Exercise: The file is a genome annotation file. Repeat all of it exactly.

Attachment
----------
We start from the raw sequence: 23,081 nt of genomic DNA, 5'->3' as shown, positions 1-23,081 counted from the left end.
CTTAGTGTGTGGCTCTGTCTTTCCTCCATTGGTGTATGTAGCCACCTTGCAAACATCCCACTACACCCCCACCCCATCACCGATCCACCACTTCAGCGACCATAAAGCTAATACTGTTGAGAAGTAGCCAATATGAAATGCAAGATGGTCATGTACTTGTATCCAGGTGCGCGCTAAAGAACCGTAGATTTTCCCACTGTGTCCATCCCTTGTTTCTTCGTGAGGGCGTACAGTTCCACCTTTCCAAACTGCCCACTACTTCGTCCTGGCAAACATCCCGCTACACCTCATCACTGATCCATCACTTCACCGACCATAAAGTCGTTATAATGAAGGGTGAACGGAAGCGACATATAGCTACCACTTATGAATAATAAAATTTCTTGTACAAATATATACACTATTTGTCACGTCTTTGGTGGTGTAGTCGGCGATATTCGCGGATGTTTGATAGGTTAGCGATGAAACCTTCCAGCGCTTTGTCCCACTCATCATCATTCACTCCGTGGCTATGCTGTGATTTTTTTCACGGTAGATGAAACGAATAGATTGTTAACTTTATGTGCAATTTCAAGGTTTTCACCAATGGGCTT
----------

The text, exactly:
We start from the raw sequence: 23,081 nt of genomic DNA, 5'->3' as shown, positions 1-23,081 counted from the left end.
CTTAGTGTGTGGCTCTGTCTTTCCTCCATTGGTGTATGTAGCCACCTTGCAAACATCCCACTACACCCCCACCCCATCACCGATCCACCACTTCAGCGACCATAAAGCTAATACTGTTGAGAAGTAGCCAATATGAAATGCAAGATGGTCATGTACTTGTATCCAGGTGCGCGCTAAAGAACCGTAGATTTTCCCACTGTGTCCATCCCTTGTTTCTTCGTGAGGGCGTACAGTTCCACCTTTCCAAACTGCCCACTACTTCGTCCTGGCAAACATCCCGCTACACCTCATCACTGATCCATCACTTCACCGACCATAAAGTCGTTATAATGAAGGGTGAACGGAAGCGACATATAGCTACCACTTATGAATAATAAAATTTCTTGTACAAATATATACACTATTTGTCACGTCTTTGGTGGTGTAGTCGGCGATATTCGCGGATGTTTGATAGGTTAGCGATGAAACCTTCCAGCGCTTTGTCCCACTCATCATCATTCACTCCGTGGCTATGCTGTGATTTTTTTCACGGTAGATGAAACGAATAGATTGTTAACTTTATGTGCAATTTCAAGGTTTTCACCAATGGGCTT